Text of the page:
Black walnut will stunt the growth or even kill tomatoes, blackberry, alfalfa, asparagus, chrysanthemum,dock, potatoes, cereal grains, pine trees and apple trees.
On the other hand, Russian olive, black raspberries, ferns, goldenrod, asters, mints, violets, wild grape, clovers, buckwheat, peach trees, pear trees, plum trees and Kentucky bluegrass all have been
found to grow fairly well either beneath or near black walnut trees 
From "Permaculture Plants for the Northeast" available online which cites the following source for that piece of information:
Kourik, R. 1986. Designing and Maintaining Your Edible Landscape Naturally.
Also, I know that toby hemenway designs a polyculture around black walnut in Gaia's Garden, I can't positively remember what plants he uses but I think black locust and mulberry were both mentioned.
Santa Rosa, California: Metamorphic Press
I really like the trees and will have quite a surplus of walnuts. I actually noticed today that I have another black walnut growing right by a bunch of apple trees and the smallest closest one is not doing well. There are 6 other huge apple trees past that so I am going to look into those buffer plants to hold off. I would hate to cut it down (plus I guess the juglone stays around for years, but It wouldnt spread anymore) but would hate more to lose the apple trees.
Ohio State University Extension Fact Sheet
Horticulture and Crop Science
2021 Coffey Rd., Columbus, Ohio 43210-1086
Black Walnut Toxicity to Plants, Humans and Horses
Richard C. Funt
The roots of Black Walnut (Juglans nigra L.) and Butternut (Juglans cinerea L.) produce a substance known as juglone (5-hydroxy-alphanapthaquinone). Persian (English or Carpathian) walnut trees are sometimes grafted onto black walnut rootstocks. Many plants such as tomato, potato, blackberry, blueberry, azalea, mountain laurel, rhododendron, red pine and apple may be injured or killed within one to two months of growth within the root zone of these trees. The toxic zone from a mature tree occurs on average in a 50 to 60 foot radius from the trunk, but can be up to 80 feet. The area affected extends outward each year as a tree enlarges. Young trees two to eight feet high can have a root diameter twice the height of the top of the tree, with susceptible plants dead within the root zone and dying at the margins.
Not all plants are sensitive to juglone. Many trees, vines, shrubs, groundcovers, annuals and perennials will grow in close proximity to a walnut tree. Certain cultivars of "resistant" species are reported to do poorly. Black walnut has been recommended for pastures on hillsides in the Ohio Valley and Appalachian mountain regions. Trees hold the soil, prevent erosion and provide shade for cattle. The beneficial effect of black walnut on pastures in encouraging the growth of Kentucky bluegrass (Poa pratensis L.) and other grasses appears to be valid as long as there is sufficient sunlight and water.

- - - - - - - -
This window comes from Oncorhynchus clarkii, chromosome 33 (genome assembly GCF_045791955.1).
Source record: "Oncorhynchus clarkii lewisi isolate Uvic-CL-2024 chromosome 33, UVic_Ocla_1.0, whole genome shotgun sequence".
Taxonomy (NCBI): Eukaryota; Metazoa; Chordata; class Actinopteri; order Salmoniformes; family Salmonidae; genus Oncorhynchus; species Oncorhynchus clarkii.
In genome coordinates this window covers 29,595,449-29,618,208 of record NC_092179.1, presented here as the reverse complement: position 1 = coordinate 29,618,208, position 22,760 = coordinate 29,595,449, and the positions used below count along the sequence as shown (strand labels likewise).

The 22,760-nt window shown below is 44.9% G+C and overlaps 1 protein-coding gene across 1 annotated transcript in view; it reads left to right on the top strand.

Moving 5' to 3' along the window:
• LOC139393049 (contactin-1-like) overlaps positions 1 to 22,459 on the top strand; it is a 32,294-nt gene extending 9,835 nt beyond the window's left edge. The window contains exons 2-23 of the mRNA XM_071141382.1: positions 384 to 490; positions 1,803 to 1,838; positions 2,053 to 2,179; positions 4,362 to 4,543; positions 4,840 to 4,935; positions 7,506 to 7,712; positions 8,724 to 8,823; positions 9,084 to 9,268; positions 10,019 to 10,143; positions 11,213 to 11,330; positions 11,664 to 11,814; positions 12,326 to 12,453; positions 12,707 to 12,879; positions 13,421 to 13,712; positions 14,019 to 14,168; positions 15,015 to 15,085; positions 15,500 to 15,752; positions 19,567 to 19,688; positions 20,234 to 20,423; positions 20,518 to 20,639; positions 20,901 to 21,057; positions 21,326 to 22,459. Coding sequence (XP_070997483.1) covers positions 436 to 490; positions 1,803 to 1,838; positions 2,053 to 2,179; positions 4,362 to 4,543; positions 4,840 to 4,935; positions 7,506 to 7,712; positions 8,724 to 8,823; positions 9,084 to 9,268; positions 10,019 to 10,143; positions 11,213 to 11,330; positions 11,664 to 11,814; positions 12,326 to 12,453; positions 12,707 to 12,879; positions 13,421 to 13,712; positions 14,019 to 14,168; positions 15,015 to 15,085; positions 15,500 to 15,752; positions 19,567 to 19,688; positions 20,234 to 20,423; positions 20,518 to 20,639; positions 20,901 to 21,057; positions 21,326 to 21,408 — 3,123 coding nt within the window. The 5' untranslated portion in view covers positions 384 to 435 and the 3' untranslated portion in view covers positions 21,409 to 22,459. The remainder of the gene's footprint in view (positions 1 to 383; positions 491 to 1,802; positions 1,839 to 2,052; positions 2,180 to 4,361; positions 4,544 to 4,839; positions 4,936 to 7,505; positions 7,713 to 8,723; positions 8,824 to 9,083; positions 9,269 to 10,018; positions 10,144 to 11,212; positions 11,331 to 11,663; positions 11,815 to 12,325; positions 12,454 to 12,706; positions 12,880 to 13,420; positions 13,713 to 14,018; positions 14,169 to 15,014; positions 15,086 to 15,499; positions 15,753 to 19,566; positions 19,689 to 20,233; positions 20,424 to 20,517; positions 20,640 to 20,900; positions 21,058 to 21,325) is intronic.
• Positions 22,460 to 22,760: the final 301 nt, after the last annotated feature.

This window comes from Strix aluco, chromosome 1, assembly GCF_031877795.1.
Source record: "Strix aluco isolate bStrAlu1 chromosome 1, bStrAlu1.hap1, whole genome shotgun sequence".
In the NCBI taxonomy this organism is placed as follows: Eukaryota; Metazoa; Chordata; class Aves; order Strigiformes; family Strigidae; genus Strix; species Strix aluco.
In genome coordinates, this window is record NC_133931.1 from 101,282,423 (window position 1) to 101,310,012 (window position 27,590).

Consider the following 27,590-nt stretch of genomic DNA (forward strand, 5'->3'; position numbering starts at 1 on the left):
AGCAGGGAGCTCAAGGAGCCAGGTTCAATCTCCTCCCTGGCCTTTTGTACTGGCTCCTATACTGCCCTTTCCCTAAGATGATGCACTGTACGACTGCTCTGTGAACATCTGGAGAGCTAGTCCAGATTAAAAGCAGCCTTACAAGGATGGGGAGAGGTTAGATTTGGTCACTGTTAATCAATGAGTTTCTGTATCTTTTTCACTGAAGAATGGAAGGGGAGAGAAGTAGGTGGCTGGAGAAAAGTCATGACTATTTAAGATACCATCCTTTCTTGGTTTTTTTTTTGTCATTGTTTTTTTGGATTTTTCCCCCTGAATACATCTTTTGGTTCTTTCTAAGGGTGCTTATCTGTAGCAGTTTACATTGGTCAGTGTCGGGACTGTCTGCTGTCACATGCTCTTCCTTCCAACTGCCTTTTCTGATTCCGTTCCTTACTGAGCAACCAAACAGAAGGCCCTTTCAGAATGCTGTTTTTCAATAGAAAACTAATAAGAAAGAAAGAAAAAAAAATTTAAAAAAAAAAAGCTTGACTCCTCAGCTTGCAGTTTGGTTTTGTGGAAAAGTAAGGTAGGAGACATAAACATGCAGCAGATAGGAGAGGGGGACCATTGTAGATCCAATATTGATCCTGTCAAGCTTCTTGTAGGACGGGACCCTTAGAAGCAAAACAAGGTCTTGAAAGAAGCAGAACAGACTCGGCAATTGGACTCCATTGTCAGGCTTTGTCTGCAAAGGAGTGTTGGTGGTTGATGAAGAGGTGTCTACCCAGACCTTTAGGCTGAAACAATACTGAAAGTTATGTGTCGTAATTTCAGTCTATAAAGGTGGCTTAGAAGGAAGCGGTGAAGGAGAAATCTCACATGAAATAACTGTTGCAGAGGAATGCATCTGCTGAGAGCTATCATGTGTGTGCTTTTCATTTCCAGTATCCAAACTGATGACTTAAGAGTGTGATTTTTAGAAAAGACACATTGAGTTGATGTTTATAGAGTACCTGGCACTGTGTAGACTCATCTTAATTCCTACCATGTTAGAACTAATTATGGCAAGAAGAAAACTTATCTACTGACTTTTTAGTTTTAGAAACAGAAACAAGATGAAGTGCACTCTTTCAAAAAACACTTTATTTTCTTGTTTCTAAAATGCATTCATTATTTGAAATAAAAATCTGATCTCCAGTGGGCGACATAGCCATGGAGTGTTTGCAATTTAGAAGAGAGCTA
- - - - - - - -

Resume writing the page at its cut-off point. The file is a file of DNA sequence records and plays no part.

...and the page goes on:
Gardeners should carefully consider the planting site for black walnut, butternut, or persian walnut seedlings grafted to black walnut rootstock, if other garden or landscape plants are to be grown within the root zone of mature trees. Persian walnut seedlings or trees grafted onto Persian walnut rootstocks do not appear to have a toxic effect on other plants.
Horses may be affected by black walnut chips or sawdust when they are used for bedding material. Close association with walnut trees while pollen is being shed (typically in May) also produce allergic symptoms in both horses and humans. The juglone toxin occurs in the leaves, bark and wood of walnut, but these contain lower concentrations than in the roots. Juglone is poorly soluble in water and does not move very far in the soil.
Walnut leaves can be composted because the toxin breaks down when exposed to air, water and bacteria. The toxic effect can be degraded in two to four weeks. In soil, breakdown may take up to two months. Black walnut leaves may be composted separately, and the finished compost tested for toxicity by planting tomato seedlings in it. Sawdust mulch, fresh sawdust or chips from street tree prunings from black walnut are not suggested for plants sensitive to juglone, such as blueberry or other plants that are sensitive to juglone. However, composting of bark for a minimum of six months provides a safe mulch even for plants sensitive to juglone.
Plants Observed Growing Under or Near Black Walnut*
Japanese Maples, Acer palmatum and its cultivars
Southern Catalpa, Catalpa bignonioides
Eastern Redbud, Cercis canadensis
Canadian Hemlock, Tsuga canadensis
Vines and Shrubs
Clematis 'Red Cardinal'
February Daphne, Daphne mezereum
Weeping Forsythia, Forsythia suspensa
Rose of Sharon, Hibiscus syriacus
Tartarian Honeysuckle, Lonicera tatarica, and most other Lonicera species
Virginia Creeper, Parthenocissus quinquefolia
** Pinxterbloom, Rhododendron periclymenoides
**'Gibraltar' and 'Balzac', Rhododendron Exbury hybrids
Multiflora Rose, Rosa multiflora
Black Raspberry, Rubus occidentalis
Arborvitaes, Thuja species
** Koreanspice Viburnum, Viburnum carlesii, and most other Viburnum species
Pot-marigold, Calendula officinalis 'Nonstop'
Begonia, fibrous cultivars
Morning Glory, Ipomoea 'Heavenly Blue'
Squashes, Melons, Beans, Carrots, Corn
Peach, Nectarine, Cherry, Plum
Prunus species Pear-Pyrus species
Bugleweed, Ajuga reptans
Hollyhock, Alcea rosea
American Wood Anemone, Anemone quinquefolia
Jack-in-the-Pulpit, Arisaema triphyllum
European Wild Ginger, Asarum europaeum
Bellflower, Campanula latifolia
**Chrysanthemum species (some)
Glory-of-the-Snow, Chionodoxa luciliae
Spring Beauty, Claytonia virginica
Dutchman's Breeches, Dicentra cucullaria
Leopard's-Bane, Doronicum species
Crested Wood Fern, Dryopteris cristata
Spanish Bluebell, Endymion hispanicus